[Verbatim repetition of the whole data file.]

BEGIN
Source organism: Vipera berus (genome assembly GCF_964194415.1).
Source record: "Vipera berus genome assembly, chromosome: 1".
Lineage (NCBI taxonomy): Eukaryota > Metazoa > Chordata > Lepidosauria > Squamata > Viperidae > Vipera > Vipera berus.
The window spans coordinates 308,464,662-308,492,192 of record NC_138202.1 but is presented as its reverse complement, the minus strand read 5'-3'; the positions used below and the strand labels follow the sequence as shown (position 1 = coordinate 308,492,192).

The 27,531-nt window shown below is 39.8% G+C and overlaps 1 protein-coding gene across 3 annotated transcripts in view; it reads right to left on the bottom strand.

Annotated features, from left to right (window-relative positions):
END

Source organism: Vipera berus (genome assembly GCF_964194415.1).
Source record: "Vipera berus genome assembly, chromosome: 1".
Lineage (NCBI taxonomy): Eukaryota > Metazoa > Chordata > Lepidosauria > Squamata > Viperidae > Vipera > Vipera berus.
The window spans coordinates 308,464,662-308,492,192 of record NC_138202.1 but is presented as its reverse complement, the minus strand read 5'-3'; the positions used below and the strand labels follow the sequence as shown (position 1 = coordinate 308,492,192).

The 27,531-nt window shown below is 39.8% G+C and overlaps 1 protein-coding gene across 3 annotated transcripts in view; it reads right to left on the bottom strand.

Annotated features, from left to right (window-relative positions):